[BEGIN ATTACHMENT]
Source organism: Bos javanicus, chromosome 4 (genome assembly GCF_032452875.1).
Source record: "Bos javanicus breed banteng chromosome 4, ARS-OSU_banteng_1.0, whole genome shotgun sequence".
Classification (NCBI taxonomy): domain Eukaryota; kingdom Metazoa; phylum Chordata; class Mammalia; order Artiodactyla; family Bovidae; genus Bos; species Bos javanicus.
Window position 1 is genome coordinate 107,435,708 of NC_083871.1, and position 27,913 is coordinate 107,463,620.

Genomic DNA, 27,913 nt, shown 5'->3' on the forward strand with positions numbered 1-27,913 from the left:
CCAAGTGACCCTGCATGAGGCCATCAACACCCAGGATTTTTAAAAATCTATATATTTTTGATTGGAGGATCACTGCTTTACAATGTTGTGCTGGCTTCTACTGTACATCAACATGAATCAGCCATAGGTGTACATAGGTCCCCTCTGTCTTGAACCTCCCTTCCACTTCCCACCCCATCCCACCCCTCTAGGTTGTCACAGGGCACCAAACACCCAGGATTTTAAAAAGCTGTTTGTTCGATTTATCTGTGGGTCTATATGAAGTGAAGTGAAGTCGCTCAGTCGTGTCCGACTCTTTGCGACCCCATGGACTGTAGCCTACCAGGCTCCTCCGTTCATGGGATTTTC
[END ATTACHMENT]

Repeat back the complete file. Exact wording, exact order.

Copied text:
Source organism: Bos javanicus, chromosome 4 (genome assembly GCF_032452875.1).
Source record: "Bos javanicus breed banteng chromosome 4, ARS-OSU_banteng_1.0, whole genome shotgun sequence".
Classification (NCBI taxonomy): domain Eukaryota; kingdom Metazoa; phylum Chordata; class Mammalia; order Artiodactyla; family Bovidae; genus Bos; species Bos javanicus.
Window position 1 is genome coordinate 107,435,708 of NC_083871.1, and position 27,913 is coordinate 107,463,620.

Genomic DNA, 27,913 nt, shown 5'->3' on the forward strand with positions numbered 1-27,913 from the left:
CCAAGTGACCCTGCATGAGGCCATCAACACCCAGGATTTTTAAAAATCTATATATTTTTGATTGGAGGATCACTGCTTTACAATGTTGTGCTGGCTTCTACTGTACATCAACATGAATCAGCCATAGGTGTACATAGGTCCCCTCTGTCTTGAACCTCCCTTCCACTTCCCACCCCATCCCACCCCTCTAGGTTGTCACAGGGCACCAAACACCCAGGATTTTAAAAAGCTGTTTGTTCGATTTATCTGTGGGTCTATATGAAGTGAAGTGAAGTCGCTCAGTCGTGTCCGACTCTTTGCGACCCCATGGACTGTAGCCTACCAGGCTCCTCCGTTCATGGGATTTTC